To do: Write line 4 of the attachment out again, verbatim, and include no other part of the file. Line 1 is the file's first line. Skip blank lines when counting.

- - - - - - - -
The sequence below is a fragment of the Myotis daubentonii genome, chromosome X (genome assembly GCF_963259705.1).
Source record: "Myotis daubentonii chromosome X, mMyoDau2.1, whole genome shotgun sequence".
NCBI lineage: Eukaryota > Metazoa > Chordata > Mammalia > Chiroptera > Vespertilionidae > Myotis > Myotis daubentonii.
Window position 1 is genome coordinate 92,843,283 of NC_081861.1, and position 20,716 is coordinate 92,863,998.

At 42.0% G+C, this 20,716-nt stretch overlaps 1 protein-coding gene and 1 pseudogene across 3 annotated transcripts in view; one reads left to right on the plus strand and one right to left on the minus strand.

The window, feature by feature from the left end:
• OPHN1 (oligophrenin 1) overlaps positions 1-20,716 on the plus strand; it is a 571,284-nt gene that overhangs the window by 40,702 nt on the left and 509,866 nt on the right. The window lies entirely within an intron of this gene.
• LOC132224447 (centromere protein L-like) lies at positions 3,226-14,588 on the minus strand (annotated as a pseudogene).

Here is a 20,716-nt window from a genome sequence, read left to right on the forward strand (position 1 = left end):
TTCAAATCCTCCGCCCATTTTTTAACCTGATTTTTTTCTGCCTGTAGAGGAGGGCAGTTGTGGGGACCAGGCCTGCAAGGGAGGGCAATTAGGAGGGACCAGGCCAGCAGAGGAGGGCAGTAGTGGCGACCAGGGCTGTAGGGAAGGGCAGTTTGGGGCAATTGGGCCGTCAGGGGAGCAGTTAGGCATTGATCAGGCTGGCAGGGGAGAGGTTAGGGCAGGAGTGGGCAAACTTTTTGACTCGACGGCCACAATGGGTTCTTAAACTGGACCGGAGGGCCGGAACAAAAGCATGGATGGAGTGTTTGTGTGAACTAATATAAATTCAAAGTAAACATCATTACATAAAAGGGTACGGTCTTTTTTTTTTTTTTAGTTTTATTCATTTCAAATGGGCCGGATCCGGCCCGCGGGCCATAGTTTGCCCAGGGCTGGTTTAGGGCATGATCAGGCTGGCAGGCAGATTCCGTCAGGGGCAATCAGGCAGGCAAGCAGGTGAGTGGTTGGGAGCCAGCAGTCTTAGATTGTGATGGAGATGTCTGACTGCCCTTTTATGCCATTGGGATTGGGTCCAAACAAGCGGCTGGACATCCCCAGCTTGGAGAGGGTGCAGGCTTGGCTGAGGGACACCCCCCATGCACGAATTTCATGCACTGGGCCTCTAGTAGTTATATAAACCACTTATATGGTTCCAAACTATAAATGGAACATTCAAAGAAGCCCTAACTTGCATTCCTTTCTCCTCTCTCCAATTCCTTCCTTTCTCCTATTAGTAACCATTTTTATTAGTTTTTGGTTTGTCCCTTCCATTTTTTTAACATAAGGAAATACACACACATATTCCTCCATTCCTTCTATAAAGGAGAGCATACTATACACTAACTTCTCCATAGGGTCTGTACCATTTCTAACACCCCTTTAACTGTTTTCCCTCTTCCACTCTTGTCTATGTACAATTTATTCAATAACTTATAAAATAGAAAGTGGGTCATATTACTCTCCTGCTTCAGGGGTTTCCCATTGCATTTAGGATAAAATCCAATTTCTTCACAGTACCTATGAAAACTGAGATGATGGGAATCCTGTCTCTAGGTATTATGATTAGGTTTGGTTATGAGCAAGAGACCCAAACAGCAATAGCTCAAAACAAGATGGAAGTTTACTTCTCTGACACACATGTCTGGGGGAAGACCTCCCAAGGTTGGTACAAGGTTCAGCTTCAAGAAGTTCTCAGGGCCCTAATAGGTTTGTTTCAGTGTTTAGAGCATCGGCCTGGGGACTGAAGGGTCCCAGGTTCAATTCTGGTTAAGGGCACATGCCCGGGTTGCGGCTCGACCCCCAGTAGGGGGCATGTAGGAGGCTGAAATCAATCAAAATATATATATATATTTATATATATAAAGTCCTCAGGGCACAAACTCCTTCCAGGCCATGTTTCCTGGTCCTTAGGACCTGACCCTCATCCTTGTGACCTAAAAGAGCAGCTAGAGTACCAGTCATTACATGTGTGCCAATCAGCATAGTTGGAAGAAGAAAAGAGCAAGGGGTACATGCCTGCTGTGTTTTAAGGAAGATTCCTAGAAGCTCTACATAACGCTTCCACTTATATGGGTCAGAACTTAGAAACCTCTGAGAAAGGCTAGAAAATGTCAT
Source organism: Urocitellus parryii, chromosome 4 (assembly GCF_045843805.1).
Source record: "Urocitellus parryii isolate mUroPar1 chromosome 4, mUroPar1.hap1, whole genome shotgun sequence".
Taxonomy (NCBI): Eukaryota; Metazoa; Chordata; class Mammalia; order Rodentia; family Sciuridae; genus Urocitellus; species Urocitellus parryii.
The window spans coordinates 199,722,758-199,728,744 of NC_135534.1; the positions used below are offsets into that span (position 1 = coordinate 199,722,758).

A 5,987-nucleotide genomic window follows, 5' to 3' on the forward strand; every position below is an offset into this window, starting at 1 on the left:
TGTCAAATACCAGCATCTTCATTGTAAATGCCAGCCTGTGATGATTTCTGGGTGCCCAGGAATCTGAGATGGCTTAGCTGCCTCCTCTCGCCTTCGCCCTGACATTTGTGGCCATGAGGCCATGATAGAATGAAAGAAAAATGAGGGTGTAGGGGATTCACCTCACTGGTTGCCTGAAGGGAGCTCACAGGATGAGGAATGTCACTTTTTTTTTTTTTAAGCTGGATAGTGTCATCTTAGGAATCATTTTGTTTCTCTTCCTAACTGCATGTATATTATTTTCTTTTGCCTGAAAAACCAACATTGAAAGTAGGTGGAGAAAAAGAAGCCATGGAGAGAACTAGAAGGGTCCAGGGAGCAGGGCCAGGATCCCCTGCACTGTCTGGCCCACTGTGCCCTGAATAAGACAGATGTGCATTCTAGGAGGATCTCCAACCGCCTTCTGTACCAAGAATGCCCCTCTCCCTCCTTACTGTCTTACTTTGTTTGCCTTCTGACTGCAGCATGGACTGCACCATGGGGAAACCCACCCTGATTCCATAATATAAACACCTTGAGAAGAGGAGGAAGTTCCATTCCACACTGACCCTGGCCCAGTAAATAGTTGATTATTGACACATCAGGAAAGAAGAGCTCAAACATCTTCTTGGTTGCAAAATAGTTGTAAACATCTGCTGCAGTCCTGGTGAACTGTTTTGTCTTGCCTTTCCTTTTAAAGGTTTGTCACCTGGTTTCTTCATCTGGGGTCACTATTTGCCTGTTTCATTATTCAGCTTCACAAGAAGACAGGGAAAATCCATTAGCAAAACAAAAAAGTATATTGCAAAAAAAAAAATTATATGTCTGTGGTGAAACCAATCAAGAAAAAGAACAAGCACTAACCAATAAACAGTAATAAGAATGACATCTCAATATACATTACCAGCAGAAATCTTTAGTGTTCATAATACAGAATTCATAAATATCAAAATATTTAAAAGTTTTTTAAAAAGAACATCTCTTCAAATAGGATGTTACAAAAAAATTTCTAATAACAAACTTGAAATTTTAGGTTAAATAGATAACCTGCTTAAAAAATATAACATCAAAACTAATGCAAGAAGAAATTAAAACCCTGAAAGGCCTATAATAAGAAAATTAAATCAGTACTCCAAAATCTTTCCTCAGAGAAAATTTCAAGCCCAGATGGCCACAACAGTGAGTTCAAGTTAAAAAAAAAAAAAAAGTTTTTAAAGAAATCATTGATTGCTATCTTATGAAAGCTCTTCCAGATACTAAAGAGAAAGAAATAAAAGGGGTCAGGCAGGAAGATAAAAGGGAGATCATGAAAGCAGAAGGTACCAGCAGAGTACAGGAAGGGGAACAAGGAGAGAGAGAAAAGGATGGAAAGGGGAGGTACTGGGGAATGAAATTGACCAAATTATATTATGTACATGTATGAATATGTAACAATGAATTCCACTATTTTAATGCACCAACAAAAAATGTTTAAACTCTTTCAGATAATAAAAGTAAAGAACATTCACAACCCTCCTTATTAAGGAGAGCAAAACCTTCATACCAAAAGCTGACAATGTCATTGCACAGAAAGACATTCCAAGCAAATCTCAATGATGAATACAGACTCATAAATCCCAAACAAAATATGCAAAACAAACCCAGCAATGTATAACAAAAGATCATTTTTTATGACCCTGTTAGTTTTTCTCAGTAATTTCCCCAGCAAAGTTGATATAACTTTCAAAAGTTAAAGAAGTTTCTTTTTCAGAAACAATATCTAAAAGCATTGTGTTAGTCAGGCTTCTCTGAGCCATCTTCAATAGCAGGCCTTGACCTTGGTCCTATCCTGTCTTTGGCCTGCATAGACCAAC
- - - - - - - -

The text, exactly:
Window position 1 is genome coordinate 92,843,283 of NC_081861.1, and position 20,716 is coordinate 92,863,998.